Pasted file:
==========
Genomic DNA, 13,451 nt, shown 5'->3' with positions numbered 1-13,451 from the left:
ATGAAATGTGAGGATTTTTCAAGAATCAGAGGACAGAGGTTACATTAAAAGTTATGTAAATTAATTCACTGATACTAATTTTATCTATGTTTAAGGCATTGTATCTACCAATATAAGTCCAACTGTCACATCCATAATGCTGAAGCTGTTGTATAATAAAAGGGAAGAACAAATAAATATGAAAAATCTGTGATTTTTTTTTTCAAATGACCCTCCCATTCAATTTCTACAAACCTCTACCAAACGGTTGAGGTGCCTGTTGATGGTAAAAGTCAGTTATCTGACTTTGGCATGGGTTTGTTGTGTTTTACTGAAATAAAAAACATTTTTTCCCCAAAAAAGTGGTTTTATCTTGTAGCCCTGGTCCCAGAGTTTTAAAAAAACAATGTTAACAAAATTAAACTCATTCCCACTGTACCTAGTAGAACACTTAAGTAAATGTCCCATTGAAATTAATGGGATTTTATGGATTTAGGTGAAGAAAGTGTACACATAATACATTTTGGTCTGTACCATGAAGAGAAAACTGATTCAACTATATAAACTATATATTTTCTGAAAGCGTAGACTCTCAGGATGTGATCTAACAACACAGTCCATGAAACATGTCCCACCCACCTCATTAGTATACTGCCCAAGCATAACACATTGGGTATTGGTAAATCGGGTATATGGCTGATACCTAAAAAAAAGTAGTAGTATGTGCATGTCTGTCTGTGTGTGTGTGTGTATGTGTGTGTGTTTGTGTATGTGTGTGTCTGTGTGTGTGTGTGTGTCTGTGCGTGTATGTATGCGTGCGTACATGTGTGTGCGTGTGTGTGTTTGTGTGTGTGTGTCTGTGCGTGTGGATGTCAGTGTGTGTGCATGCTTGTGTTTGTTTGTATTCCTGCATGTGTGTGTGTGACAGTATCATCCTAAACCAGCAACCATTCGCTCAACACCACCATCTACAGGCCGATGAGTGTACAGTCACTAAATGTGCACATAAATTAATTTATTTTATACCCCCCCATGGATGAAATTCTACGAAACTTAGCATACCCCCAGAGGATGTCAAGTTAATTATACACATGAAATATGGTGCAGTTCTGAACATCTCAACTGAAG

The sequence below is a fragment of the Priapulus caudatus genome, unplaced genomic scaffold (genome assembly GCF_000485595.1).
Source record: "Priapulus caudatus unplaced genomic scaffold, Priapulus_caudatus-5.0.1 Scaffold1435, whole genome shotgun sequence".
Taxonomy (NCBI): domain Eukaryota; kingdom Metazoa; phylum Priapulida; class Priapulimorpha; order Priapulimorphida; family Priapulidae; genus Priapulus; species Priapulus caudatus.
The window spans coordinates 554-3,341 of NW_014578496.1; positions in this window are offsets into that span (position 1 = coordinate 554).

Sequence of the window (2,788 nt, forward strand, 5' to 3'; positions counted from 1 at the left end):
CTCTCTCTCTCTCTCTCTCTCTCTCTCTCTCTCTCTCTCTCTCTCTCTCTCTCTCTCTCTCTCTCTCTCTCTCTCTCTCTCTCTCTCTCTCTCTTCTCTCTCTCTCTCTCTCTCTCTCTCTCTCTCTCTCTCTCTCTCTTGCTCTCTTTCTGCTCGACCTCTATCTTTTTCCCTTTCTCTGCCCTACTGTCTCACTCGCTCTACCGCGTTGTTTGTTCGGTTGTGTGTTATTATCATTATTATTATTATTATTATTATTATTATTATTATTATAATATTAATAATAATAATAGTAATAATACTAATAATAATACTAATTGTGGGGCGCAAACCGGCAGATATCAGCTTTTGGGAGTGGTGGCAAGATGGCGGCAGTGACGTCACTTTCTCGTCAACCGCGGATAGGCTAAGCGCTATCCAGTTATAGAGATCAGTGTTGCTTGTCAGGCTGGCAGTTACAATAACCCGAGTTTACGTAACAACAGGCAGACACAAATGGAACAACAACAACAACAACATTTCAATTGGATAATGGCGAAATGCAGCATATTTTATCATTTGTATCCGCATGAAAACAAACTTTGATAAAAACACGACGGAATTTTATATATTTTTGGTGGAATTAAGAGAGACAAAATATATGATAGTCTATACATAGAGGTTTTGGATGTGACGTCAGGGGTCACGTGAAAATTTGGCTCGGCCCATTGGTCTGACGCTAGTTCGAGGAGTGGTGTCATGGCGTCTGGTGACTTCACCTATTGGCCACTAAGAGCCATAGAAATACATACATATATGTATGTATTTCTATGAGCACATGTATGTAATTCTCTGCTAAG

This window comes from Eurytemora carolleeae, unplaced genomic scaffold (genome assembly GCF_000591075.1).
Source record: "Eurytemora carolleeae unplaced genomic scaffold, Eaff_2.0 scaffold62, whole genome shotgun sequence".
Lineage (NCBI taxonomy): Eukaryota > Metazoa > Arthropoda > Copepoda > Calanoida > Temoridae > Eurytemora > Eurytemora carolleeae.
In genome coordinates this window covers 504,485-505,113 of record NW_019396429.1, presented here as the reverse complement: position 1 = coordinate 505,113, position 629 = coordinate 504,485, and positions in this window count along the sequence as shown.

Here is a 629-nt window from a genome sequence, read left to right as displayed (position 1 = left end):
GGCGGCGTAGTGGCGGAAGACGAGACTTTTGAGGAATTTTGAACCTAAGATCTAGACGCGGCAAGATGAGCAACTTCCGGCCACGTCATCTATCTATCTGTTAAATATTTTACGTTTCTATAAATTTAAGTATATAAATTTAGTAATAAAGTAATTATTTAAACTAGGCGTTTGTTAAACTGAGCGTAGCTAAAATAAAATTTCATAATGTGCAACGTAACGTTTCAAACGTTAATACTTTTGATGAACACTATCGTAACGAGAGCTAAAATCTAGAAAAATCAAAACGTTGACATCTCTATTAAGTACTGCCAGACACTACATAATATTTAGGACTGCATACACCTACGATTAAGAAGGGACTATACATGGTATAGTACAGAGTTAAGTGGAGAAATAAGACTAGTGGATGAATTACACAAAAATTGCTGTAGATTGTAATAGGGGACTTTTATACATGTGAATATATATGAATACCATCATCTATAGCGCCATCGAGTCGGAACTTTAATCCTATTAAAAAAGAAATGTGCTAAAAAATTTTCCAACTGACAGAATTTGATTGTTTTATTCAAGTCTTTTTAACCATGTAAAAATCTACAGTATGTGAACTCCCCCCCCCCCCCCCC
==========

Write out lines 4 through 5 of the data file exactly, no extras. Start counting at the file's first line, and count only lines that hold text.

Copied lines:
Source record: "Priapulus caudatus unplaced genomic scaffold, Priapulus_caudatus-5.0.1 Scaffold1435, whole genome shotgun sequence".
Taxonomy (NCBI): domain Eukaryota; kingdom Metazoa; phylum Priapulida; class Priapulimorpha; order Priapulimorphida; family Priapulidae; genus Priapulus; species Priapulus caudatus.